Approaching the scientific stretching
Approaching the scientific stretching
According to physiotherapist Michael Leslie in the Yoga Journal, 'The PNF (Proprioceptive Neuromuscular Facilitation) is the closest we have come to scientific stretching'.
In its origins, the PNF emerged in the United States as a therapeutic method for muscle rehabilitation after bumps or accidents. Over time he adapted to the world of sports and is currently part of the training routine of many high level athletes. At the same time it remains the most recommended method for those who simply need, for restorative reasons, to release muscle stress.
It has been demonstrated through several studies that PNF is the stretching technique that provides greater benefits and gains flexibility in a shorter period of time than any other stretching practice.
In addition to the mentioned benefits, such as achieving a remarkable improvement in our elasticity, stretching regularly, particularly through PNF, we can achieve greater tolerance to physical and mental stress, a greater speed of muscle recovery after exercising, promote formation of a long building muscles and even improve our strength and power.
In La Tejana we are aware of all the benefits that this practice can bring to our muscles and joints. In our weekly planning we echo by doing a stretching workshop at the end of the week.
The classic exercises of PNF are usually divided into 3 phases: guided stretching, isometric stretching and new guided stretching, although this time in order to overcome the motor barrier of the joints.
Depending on how used to stretch the members of the group may be, we usually add one more phase to the exercise. In this case it is a movement prior to the classic exercise: a static stretch alone whose sole purpose is to warm up a bit and increase the proprioception of the muscle or muscle group to work.
In our yoga retreat the stretching workshop we do after a nature walk, of approximately 2 hours, although of slight intensity. This serves as a warm-up, since after physical exercise increases blood flow and with it the oxygen and nutrients in our muscles and tendons, thus generating an increase in the range of mobility of our joints.
Just before starting the workshop, I always like to make clear 4 mandatory standards to make the experience optimal:
- Stretching should always be smooth, stable, controlled and from a correct posture.
- When we stretch we must simply feel tension, never pain, punctures or burning.
- You have to establish a word or expression that tells our partner that we have reached our limit and must stop or loosen the movement, for example, 'is enough' ...
- The breathing must be slow and deep. Preferably we will expire while doing the stretching exercise to release the rib cage and the spine.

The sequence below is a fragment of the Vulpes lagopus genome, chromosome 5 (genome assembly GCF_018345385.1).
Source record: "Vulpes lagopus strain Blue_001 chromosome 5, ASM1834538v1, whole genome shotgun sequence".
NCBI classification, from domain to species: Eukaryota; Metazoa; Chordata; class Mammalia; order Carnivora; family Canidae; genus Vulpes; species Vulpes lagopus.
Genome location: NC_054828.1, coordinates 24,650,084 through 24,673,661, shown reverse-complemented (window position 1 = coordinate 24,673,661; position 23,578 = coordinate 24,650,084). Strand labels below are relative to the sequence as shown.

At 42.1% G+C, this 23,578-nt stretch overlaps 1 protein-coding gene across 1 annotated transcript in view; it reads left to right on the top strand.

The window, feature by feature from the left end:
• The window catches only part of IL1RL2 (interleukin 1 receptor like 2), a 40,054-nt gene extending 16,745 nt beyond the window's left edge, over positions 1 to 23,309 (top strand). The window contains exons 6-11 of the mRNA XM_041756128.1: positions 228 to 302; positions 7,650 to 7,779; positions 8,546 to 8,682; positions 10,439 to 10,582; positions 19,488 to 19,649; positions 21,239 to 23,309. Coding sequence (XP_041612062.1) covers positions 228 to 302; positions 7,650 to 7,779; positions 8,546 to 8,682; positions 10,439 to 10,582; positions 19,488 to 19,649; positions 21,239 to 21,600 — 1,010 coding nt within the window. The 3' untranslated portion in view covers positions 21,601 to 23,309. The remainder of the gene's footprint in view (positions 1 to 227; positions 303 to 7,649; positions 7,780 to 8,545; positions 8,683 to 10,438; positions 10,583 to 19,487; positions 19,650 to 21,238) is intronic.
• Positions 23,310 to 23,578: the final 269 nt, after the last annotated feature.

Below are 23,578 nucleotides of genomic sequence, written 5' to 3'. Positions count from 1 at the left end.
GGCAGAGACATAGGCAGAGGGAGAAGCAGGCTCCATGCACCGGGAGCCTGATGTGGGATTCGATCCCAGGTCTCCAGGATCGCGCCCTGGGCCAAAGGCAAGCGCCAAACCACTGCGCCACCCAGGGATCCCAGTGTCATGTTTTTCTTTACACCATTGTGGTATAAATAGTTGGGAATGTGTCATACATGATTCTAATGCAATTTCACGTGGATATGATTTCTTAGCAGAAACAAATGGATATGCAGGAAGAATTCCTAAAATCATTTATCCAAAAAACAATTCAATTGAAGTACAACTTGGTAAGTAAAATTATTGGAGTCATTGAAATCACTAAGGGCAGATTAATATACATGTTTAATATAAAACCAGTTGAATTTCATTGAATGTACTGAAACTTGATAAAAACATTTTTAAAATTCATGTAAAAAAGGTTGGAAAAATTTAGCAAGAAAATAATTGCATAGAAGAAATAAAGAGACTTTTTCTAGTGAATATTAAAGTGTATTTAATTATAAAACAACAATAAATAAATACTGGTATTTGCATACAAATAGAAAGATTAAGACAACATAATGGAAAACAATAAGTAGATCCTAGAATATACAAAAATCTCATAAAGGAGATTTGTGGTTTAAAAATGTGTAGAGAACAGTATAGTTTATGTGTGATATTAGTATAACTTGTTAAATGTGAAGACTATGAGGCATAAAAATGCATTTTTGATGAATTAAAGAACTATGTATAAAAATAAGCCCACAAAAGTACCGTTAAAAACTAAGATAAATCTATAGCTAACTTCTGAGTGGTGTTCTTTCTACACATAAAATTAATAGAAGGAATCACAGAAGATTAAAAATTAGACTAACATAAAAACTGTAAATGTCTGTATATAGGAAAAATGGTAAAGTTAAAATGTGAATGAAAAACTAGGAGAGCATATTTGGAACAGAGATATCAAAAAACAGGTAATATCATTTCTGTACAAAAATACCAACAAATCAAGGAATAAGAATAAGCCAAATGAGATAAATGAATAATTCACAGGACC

Once we are ready to start the practice, everyone is with the couple they have chosen to do the workshop and a relaxing music sounds, we begin to perform the stretching exercise in 4 phases:
1 - Static stretch without help: The person who stretches will do the movement by himself, without help, and will maintain the posture approximately 30 seconds.
2 - Guided stretch: Now the facilitator will help to make the movement smoothly and reaching the motor limit of the joint. We will hold the position for 20 seconds.
3 - Isometric Stretching: Without returning to the starting position, the person who stretches exerts a force in the opposite direction to the movement that his facilitator is making. It should be noted that, to avoid injury, the facilitator should not force the joint, simply offer the same resistance that a wall would offer. This phase should never exceed 15 seconds in duration.
4 - Guided Stretching: After relieving the tension and rest muscles and joints for 3-5 seconds (without returning to the initial position), this time the facilitator will again perform the stretching movement gently and reaching the motor limit that the joint allows at this time, which a priori should be greater than before the isometric stretch. At this point we will hold the stretch for at least 30 seconds.
If we want to increase the effectiveness of the stretch, we must repeat the exercise 3 times starting from phase 2 and leaving a rest of 30 seconds between repetitions.
Taking into account that isometric stretching can only be performed on large muscles, we will perform these exercises in the following order: Isquiotibial (including twins), gluteus (including lumbar), quadriceps (including psoas iliacus), dorsal and pectorals.
Once we finish our stretching workshop, the sensations after the session are always very positive. Normally, in the return to calm, when we release muscles and joints, we have the feeling of having received a deep sports massage, those that crush you but relax you.
In general, the release of both physical and mental stress in only one session means that all those who practice it want to repeat.
* This type of stretching is not recommended for children under 13 and people with weak muscles. You have to be especially careful and only work with professionals if there are injuries to muscles and joints. Always allow at least 48 hours to pass between sessions.
By Saulo Amado